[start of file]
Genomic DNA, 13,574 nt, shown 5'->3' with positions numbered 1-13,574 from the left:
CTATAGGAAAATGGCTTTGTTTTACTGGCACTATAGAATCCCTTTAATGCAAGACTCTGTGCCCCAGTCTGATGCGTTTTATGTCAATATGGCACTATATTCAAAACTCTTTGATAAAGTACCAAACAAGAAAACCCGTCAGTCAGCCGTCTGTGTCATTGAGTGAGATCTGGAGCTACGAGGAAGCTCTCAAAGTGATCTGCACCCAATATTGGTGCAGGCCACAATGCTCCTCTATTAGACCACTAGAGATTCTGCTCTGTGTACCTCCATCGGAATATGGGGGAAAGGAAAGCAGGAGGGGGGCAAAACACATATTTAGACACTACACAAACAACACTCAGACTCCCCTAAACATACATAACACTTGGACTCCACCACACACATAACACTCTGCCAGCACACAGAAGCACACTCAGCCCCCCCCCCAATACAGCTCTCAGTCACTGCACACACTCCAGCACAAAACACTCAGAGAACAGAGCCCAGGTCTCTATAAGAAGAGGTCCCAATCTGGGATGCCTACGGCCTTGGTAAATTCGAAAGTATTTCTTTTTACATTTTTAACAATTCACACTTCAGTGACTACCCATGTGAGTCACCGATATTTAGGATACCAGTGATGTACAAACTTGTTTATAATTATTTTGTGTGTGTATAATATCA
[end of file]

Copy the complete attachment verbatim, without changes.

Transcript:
Genomic DNA, 13,574 nt, shown 5'->3' with positions numbered 1-13,574 from the left:
CTATAGGAAAATGGCTTTGTTTTACTGGCACTATAGAATCCCTTTAATGCAAGACTCTGTGCCCCAGTCTGATGCGTTTTATGTCAATATGGCACTATATTCAAAACTCTTTGATAAAGTACCAAACAAGAAAACCCGTCAGTCAGCCGTCTGTGTCATTGAGTGAGATCTGGAGCTACGAGGAAGCTCTCAAAGTGATCTGCACCCAATATTGGTGCAGGCCACAATGCTCCTCTATTAGACCACTAGAGATTCTGCTCTGTGTACCTCCATCGGAATATGGGGGAAAGGAAAGCAGGAGGGGGGCAAAACACATATTTAGACACTACACAAACAACACTCAGACTCCCCTAAACATACATAACACTTGGACTCCACCACACACATAACACTCTGCCAGCACACAGAAGCACACTCAGCCCCCCCCCCAATACAGCTCTCAGTCACTGCACACACTCCAGCACAAAACACTCAGAGAACAGAGCCCAGGTCTCTATAAGAAGAGGTCCCAATCTGGGATGCCTACGGCCTTGGTAAATTCGAAAGTATTTCTTTTTACATTTTTAACAATTCACACTTCAGTGACTACCCATGTGAGTCACCGATATTTAGGATACCAGTGATGTACAAACTTGTTTATAATTATTTTGTGTGTGTATAATATCA